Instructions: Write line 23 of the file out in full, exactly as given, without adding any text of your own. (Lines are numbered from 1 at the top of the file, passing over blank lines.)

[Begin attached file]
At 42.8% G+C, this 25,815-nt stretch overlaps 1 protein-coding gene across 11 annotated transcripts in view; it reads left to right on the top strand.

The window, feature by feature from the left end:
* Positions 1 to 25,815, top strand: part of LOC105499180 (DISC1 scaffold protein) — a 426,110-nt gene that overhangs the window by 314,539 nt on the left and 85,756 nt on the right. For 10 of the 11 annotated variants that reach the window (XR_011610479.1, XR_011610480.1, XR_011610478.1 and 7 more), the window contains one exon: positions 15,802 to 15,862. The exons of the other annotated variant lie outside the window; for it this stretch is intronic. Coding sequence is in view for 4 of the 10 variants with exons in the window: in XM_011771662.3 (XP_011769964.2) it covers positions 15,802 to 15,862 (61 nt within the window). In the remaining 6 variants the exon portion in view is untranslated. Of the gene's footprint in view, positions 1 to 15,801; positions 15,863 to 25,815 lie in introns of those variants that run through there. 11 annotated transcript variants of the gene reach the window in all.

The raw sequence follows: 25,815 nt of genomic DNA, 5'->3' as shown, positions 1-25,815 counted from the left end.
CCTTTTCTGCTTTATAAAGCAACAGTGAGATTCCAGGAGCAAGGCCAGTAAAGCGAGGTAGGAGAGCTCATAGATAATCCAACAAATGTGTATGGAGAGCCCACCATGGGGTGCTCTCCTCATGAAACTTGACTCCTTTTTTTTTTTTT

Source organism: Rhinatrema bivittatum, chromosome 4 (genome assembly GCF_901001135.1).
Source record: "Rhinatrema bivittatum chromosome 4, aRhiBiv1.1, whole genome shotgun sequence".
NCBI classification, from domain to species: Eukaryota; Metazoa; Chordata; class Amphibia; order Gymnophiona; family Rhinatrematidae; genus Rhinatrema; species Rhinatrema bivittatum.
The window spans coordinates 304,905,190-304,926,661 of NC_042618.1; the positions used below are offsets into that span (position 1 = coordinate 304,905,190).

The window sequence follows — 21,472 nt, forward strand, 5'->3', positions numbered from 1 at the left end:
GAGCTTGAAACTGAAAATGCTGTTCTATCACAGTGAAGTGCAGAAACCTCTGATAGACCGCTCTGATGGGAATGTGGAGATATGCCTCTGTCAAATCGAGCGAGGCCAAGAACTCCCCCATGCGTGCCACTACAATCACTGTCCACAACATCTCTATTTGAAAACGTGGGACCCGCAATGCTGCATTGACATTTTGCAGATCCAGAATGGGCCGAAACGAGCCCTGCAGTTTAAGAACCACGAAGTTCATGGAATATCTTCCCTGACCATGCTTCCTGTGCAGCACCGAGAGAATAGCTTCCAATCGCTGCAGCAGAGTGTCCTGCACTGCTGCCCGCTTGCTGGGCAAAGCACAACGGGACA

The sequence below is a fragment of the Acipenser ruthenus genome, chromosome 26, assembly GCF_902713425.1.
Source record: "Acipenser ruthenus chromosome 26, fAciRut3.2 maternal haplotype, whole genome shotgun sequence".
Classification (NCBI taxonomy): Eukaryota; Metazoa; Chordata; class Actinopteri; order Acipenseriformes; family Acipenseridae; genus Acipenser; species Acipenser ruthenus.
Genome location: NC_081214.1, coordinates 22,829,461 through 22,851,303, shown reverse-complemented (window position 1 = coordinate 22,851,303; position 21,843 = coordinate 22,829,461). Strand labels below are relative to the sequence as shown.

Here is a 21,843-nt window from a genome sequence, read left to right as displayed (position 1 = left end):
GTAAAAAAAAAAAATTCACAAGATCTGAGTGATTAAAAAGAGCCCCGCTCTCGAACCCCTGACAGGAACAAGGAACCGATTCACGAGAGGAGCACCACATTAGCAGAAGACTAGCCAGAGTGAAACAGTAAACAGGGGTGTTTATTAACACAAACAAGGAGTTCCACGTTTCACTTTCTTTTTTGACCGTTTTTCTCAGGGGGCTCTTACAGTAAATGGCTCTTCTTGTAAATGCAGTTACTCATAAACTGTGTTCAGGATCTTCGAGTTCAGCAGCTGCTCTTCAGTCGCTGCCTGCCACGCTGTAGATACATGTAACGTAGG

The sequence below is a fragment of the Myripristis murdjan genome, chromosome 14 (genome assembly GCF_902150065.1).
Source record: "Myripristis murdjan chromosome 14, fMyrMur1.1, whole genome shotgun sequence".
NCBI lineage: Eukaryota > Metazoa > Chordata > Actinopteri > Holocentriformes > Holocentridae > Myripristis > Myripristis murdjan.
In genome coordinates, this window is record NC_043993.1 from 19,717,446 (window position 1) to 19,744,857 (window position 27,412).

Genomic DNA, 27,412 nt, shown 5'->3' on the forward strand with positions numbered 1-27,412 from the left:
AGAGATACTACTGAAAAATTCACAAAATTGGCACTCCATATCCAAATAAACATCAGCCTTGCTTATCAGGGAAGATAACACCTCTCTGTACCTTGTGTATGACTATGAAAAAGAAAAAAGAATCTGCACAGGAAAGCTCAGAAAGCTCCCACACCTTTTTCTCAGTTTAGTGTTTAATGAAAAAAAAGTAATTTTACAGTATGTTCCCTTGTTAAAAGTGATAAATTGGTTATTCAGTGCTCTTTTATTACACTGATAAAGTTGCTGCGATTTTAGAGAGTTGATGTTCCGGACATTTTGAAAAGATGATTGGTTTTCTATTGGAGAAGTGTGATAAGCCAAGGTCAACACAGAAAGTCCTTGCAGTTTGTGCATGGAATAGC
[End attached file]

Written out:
AGAGATACTACTGAAAAATTCACAAAATTGGCACTCCATATCCAAATAAACATCAGCCTTGCTTATCAGGGAAGATAACACCTCTCTGTACCTTGTGTATGACTATGAAAAAGAAAAAAGAATCTGCACAGGAAAGCTCAGAAAGCTCCCACACCTTTTTCTCAGTTTAGTGTTTAATGAAAAAAAAGTAATTTTACAGTATGTTCCCTTGTTAAAAGTGATAAATTGGTTATTCAGTGCTCTTTTATTACACTGATAAAGTTGCTGCGATTTTAGAGAGTTGATGTTCCGGACATTTTGAAAAGATGATTGGTTTTCTATTGGAGAAGTGTGATAAGCCAAGGTCAACACAGAAAGTCCTTGCAGTTTGTGCATGGAATAGC